Washington Post: When the Irish Republican Army announced its intention Thursday to abandon its armed struggle of three decades, the British prime minister, Tony Blair, correctly described the statement as a step of "unparalleled magnitude." President Bush was also correct in observing that the decision opened up a historic opportunity for Northern Ireland. In calling on their comrades to "dump arms," the IRA's leadership used a phrase with echoes in Irish history, one that seems to signify a genuine intention -- finally -- to disarm. Eight long years after the IRA agreed in principle to decommission its weapons, the movement says it is ready to let witnesses verify that it has actually done so.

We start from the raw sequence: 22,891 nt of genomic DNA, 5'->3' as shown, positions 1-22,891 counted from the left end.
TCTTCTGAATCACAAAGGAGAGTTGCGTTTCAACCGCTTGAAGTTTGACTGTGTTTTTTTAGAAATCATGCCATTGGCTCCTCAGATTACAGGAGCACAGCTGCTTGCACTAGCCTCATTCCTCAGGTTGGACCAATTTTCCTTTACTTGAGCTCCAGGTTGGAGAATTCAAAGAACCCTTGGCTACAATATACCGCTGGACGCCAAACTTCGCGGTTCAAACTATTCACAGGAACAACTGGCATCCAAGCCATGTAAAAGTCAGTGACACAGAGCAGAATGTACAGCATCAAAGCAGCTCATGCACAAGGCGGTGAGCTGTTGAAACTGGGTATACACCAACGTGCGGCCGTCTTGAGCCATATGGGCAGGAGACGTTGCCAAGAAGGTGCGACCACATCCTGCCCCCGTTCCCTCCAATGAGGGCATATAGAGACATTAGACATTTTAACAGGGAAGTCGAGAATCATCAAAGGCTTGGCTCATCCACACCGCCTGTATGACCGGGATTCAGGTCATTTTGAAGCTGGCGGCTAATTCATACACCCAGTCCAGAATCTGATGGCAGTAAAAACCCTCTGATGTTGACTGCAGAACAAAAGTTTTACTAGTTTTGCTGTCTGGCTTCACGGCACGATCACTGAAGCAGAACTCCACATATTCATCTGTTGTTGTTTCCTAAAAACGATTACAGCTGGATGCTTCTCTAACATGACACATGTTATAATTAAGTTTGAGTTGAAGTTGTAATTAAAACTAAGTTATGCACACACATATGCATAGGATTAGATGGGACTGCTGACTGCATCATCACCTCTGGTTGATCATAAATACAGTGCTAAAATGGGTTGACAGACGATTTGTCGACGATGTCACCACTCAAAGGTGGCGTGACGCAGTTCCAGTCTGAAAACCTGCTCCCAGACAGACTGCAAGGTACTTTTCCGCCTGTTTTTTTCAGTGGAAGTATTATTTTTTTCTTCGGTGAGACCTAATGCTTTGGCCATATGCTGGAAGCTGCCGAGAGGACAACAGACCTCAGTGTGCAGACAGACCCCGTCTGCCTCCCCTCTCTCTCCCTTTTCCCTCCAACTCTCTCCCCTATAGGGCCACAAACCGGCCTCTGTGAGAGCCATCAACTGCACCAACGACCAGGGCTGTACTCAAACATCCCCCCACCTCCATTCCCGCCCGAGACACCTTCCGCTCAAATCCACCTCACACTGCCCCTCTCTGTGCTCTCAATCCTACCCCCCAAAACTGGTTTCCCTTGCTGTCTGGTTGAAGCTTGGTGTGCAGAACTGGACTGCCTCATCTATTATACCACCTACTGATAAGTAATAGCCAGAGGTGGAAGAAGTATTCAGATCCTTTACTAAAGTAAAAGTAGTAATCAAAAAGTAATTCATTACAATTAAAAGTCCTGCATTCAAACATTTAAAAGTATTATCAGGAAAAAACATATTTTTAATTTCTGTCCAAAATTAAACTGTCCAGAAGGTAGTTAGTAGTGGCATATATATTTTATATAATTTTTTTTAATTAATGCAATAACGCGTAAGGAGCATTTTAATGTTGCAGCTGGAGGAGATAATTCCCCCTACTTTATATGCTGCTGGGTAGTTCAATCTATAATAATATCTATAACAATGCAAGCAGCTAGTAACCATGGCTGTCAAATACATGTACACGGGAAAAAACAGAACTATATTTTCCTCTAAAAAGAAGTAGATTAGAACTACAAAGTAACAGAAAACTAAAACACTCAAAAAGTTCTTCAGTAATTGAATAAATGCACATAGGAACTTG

Northern Ireland's Protestant unionist parties are understandably cautious. In the past six months, the IRA has carried out a major bank robbery as well as one prominent murder. In the past several years, the organization has been linked to terrorist groups in Colombia, to drug smuggling and to organized crime. Offers to decommission weapons have come to nothing in the past. And while the IRA has called on its members to "dump arms," it has neither expressed regret for its past actions nor offered to disband. This leads to an obvious question: If there is no more "armed struggle," why does the IRA need to exist at all? Could it be that the organization's underworld contacts are simply too lucrative for its members to discard?